The Lies That Enable Perpetual War
Damon Linker chides Americans for the lies we tell ourselves about our unending wars:
The honest and alarming truth that we seem all-too-eager to evade is that America is already at war around the world. Someone desperately needs to pay attention, demand accountability, and keep tabs on the steep monetary, human, and geopolitical costs.
Linker is right that Americans should pay attention to and demand accountability for the endless wars waged in their name, but he also acknowledges that most have no interest in doing so. Another alarming truth is that many Americans seem content to allow perpetual war to continue so long as the steep costs are borne mostly by people in other countries. Those costs tend to be ignored or mentioned only in passing when assessing the damage done, and even when they are acknowledged they are not given much weight in our policy debates. The hundreds of thousands that died because of the 2003 invasion of Iraq have practically been reduced to a footnote in subsequent debates over military intervention.
One reason for this indifference is that many of our leaders tell us other comforting lies about these wars: that they are necessary and waged in self-defense. The reality is that virtually none of the military interventions that the U.S. has carried out in the last thirty years was unavoidable or required for the defense of the United States and its allies. Our wars are usually wars of choice fought for reasons unrelated to defending ourselves or the nations we are obliged by treaty to protect, and they are typically fought in places where the U.S. has no vital interests at stake.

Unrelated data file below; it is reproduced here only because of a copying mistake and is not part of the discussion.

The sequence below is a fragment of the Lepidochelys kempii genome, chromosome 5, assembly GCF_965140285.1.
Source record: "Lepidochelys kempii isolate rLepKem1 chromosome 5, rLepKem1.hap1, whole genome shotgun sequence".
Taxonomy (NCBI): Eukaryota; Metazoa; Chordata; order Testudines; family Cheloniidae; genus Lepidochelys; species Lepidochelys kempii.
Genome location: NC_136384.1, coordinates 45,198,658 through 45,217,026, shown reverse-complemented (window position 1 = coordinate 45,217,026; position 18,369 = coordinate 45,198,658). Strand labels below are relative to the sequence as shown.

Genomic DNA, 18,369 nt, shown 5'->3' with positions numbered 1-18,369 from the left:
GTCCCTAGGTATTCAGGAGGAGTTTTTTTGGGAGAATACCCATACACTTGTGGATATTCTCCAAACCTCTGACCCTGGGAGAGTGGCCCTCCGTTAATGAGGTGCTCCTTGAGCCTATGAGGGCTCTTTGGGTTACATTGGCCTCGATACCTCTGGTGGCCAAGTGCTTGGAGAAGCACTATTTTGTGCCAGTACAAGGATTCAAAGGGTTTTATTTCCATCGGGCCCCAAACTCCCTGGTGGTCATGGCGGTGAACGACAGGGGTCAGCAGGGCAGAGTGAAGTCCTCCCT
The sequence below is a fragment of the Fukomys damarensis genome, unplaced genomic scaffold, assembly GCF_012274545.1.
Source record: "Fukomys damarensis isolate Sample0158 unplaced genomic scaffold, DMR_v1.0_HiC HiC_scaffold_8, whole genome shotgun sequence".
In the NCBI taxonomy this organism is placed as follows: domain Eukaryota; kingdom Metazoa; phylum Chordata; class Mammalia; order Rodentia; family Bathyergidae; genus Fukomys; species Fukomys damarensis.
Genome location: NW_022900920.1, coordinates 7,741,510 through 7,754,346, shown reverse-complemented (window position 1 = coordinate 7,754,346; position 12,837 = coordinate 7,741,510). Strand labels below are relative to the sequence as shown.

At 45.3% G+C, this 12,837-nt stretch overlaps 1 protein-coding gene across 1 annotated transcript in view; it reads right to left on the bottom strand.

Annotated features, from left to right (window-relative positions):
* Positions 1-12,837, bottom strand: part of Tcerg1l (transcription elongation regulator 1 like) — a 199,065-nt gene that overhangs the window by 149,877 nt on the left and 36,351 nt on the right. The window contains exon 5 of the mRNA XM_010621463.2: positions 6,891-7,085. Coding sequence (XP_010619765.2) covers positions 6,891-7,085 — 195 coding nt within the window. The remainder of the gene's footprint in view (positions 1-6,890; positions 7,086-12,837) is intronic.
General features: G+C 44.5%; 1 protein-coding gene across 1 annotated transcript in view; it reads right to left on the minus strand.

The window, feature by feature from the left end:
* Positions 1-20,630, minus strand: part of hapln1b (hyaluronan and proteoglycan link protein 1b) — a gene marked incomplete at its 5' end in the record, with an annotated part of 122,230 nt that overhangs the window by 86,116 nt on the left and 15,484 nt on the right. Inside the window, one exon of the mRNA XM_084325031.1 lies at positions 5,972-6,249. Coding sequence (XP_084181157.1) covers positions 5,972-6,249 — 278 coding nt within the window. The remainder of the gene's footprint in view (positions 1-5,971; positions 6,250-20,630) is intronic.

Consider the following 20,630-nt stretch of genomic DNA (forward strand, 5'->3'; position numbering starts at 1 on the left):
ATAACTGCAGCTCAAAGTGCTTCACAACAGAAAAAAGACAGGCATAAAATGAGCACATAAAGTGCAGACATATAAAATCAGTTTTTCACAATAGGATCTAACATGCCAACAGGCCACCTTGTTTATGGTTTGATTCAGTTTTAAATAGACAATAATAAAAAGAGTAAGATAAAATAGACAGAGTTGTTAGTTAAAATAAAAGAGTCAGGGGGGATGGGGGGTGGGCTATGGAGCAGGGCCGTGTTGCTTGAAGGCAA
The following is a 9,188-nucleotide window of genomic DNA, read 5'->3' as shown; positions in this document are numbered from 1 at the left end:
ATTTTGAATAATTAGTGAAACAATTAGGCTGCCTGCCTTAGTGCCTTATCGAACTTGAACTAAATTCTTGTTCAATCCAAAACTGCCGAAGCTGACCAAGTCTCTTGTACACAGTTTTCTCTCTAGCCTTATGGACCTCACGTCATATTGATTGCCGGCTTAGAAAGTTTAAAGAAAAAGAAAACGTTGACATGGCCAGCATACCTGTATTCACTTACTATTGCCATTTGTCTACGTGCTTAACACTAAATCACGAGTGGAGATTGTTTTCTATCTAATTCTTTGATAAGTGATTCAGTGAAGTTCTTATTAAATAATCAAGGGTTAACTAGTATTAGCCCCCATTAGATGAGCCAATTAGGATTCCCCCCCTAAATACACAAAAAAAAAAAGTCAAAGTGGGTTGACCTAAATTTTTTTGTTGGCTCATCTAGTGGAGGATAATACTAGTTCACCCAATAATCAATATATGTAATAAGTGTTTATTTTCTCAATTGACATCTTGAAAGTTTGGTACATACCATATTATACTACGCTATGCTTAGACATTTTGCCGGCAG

The U.S. is at war around the world because our government chooses to be at war around the world. For the most part, this was not forced on us, but rather it is something that our leaders and pundits have willingly embraced again and again. Perhaps the biggest lie of all is that the U.S. goes to war reluctantly and grudgingly. In fact, no other government resorts to the use of force in international affairs so often and so casually as ours has in the last twenty-five years. On the rare occasions when the public recoils from this, as they did in the 2006 midterms and again in 2013 at the prospect of attacking Syria, our leaders and pundits shake their heads and warn against the dangers of “retreat” from the world. Of course, the myth of retreat is another lie used to justify the next unnecessary war, and if that doesn’t work then they tell us the lie that the rest of the world supposedly craves and demands U.S. “leadership” in its most destructive form.